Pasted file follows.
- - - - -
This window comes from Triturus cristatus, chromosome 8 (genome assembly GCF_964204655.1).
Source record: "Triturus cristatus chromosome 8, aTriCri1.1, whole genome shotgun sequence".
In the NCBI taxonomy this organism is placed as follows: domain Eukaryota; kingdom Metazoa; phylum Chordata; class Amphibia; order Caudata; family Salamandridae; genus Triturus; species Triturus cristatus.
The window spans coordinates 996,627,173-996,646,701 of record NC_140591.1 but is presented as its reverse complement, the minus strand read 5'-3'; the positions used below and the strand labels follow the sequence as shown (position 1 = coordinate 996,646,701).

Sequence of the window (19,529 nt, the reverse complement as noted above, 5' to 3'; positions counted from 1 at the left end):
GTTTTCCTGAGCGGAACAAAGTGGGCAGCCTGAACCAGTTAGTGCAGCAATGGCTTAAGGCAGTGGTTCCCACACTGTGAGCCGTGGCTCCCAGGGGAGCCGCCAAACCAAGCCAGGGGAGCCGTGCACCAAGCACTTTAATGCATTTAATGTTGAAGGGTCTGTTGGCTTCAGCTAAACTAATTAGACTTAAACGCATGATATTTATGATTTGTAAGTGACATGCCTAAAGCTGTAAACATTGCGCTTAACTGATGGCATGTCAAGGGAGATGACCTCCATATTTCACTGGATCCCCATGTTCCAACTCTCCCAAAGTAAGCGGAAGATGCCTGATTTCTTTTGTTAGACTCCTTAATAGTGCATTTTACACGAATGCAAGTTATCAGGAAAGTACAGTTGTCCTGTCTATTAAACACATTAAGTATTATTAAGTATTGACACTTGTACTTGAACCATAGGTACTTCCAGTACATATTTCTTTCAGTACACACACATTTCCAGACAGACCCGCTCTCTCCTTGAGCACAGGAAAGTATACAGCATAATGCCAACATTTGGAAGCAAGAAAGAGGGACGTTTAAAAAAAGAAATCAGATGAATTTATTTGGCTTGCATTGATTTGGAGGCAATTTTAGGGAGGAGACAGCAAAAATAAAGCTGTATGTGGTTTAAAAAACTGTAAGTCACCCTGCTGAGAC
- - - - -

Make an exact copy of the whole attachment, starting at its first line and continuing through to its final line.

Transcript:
This window comes from Triturus cristatus, chromosome 8 (genome assembly GCF_964204655.1).
Source record: "Triturus cristatus chromosome 8, aTriCri1.1, whole genome shotgun sequence".
In the NCBI taxonomy this organism is placed as follows: domain Eukaryota; kingdom Metazoa; phylum Chordata; class Amphibia; order Caudata; family Salamandridae; genus Triturus; species Triturus cristatus.
The window spans coordinates 996,627,173-996,646,701 of record NC_140591.1 but is presented as its reverse complement, the minus strand read 5'-3'; the positions used below and the strand labels follow the sequence as shown (position 1 = coordinate 996,646,701).

Sequence of the window (19,529 nt, the reverse complement as noted above, 5' to 3'; positions counted from 1 at the left end):
GTTTTCCTGAGCGGAACAAAGTGGGCAGCCTGAACCAGTTAGTGCAGCAATGGCTTAAGGCAGTGGTTCCCACACTGTGAGCCGTGGCTCCCAGGGGAGCCGCCAAACCAAGCCAGGGGAGCCGTGCACCAAGCACTTTAATGCATTTAATGTTGAAGGGTCTGTTGGCTTCAGCTAAACTAATTAGACTTAAACGCATGATATTTATGATTTGTAAGTGACATGCCTAAAGCTGTAAACATTGCGCTTAACTGATGGCATGTCAAGGGAGATGACCTCCATATTTCACTGGATCCCCATGTTCCAACTCTCCCAAAGTAAGCGGAAGATGCCTGATTTCTTTTGTTAGACTCCTTAATAGTGCATTTTACACGAATGCAAGTTATCAGGAAAGTACAGTTGTCCTGTCTATTAAACACATTAAGTATTATTAAGTATTGACACTTGTACTTGAACCATAGGTACTTCCAGTACATATTTCTTTCAGTACACACACATTTCCAGACAGACCCGCTCTCTCCTTGAGCACAGGAAAGTATACAGCATAATGCCAACATTTGGAAGCAAGAAAGAGGGACGTTTAAAAAAAGAAATCAGATGAATTTATTTGGCTTGCATTGATTTGGAGGCAATTTTAGGGAGGAGACAGCAAAAATAAAGCTGTATGTGGTTTAAAAAACTGTAAGTCACCCTGCTGAGAC